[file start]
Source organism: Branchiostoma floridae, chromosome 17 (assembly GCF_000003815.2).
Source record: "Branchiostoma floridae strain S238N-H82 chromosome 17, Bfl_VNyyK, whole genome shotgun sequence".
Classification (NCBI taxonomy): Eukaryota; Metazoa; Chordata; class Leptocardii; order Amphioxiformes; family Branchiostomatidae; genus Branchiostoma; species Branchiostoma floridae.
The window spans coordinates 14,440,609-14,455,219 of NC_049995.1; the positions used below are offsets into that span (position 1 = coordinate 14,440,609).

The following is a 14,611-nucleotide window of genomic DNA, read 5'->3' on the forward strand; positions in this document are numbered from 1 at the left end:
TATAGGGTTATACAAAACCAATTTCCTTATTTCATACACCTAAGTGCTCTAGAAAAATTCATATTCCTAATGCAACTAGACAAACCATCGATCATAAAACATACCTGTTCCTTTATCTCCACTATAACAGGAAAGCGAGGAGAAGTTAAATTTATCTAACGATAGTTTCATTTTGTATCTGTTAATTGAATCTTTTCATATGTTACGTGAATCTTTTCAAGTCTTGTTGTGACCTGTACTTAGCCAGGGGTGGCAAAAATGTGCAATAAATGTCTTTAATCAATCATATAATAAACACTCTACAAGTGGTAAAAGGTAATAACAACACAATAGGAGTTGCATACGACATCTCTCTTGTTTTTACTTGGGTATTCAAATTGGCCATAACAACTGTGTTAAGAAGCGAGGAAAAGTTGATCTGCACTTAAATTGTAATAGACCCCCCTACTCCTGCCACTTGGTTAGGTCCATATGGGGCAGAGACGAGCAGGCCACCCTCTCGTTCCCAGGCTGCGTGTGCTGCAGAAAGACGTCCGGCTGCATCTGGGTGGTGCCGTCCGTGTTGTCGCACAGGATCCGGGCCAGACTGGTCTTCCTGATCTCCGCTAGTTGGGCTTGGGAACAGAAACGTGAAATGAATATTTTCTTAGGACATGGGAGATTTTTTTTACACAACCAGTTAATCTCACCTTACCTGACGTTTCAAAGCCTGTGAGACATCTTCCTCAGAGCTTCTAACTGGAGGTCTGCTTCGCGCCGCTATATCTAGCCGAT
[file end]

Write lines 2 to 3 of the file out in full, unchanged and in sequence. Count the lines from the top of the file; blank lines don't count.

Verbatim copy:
Source record: "Branchiostoma floridae strain S238N-H82 chromosome 17, Bfl_VNyyK, whole genome shotgun sequence".
Classification (NCBI taxonomy): Eukaryota; Metazoa; Chordata; class Leptocardii; order Amphioxiformes; family Branchiostomatidae; genus Branchiostoma; species Branchiostoma floridae.